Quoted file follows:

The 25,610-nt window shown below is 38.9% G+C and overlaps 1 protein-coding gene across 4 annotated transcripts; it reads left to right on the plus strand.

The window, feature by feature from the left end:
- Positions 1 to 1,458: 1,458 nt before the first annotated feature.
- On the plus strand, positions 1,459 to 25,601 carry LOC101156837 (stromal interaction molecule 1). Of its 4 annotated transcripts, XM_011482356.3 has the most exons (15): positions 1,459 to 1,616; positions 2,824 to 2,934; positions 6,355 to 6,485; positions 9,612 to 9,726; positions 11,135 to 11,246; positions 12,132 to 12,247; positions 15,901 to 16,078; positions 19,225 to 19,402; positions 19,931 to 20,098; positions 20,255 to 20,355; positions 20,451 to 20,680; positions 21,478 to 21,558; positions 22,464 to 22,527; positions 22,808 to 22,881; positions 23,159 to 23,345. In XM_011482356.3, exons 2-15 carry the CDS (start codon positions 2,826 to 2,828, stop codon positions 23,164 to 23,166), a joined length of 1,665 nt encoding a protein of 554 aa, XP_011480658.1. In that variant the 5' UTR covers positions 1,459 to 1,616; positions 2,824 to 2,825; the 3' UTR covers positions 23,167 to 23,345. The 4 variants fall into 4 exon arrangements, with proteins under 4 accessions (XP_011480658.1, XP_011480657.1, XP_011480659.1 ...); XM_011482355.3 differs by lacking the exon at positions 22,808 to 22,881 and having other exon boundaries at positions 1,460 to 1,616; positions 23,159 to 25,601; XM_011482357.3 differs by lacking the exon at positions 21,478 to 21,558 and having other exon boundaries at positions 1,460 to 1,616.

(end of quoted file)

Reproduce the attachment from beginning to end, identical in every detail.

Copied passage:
The 25,610-nt window shown below is 38.9% G+C and overlaps 1 protein-coding gene across 4 annotated transcripts; it reads left to right on the plus strand.

The window, feature by feature from the left end:
- Positions 1 to 1,458: 1,458 nt before the first annotated feature.
- On the plus strand, positions 1,459 to 25,601 carry LOC101156837 (stromal interaction molecule 1). Of its 4 annotated transcripts, XM_011482356.3 has the most exons (15): positions 1,459 to 1,616; positions 2,824 to 2,934; positions 6,355 to 6,485; positions 9,612 to 9,726; positions 11,135 to 11,246; positions 12,132 to 12,247; positions 15,901 to 16,078; positions 19,225 to 19,402; positions 19,931 to 20,098; positions 20,255 to 20,355; positions 20,451 to 20,680; positions 21,478 to 21,558; positions 22,464 to 22,527; positions 22,808 to 22,881; positions 23,159 to 23,345. In XM_011482356.3, exons 2-15 carry the CDS (start codon positions 2,826 to 2,828, stop codon positions 23,164 to 23,166), a joined length of 1,665 nt encoding a protein of 554 aa, XP_011480658.1. In that variant the 5' UTR covers positions 1,459 to 1,616; positions 2,824 to 2,825; the 3' UTR covers positions 23,167 to 23,345. The 4 variants fall into 4 exon arrangements, with proteins under 4 accessions (XP_011480658.1, XP_011480657.1, XP_011480659.1 ...); XM_011482355.3 differs by lacking the exon at positions 22,808 to 22,881 and having other exon boundaries at positions 1,460 to 1,616; positions 23,159 to 25,601; XM_011482357.3 differs by lacking the exon at positions 21,478 to 21,558 and having other exon boundaries at positions 1,460 to 1,616.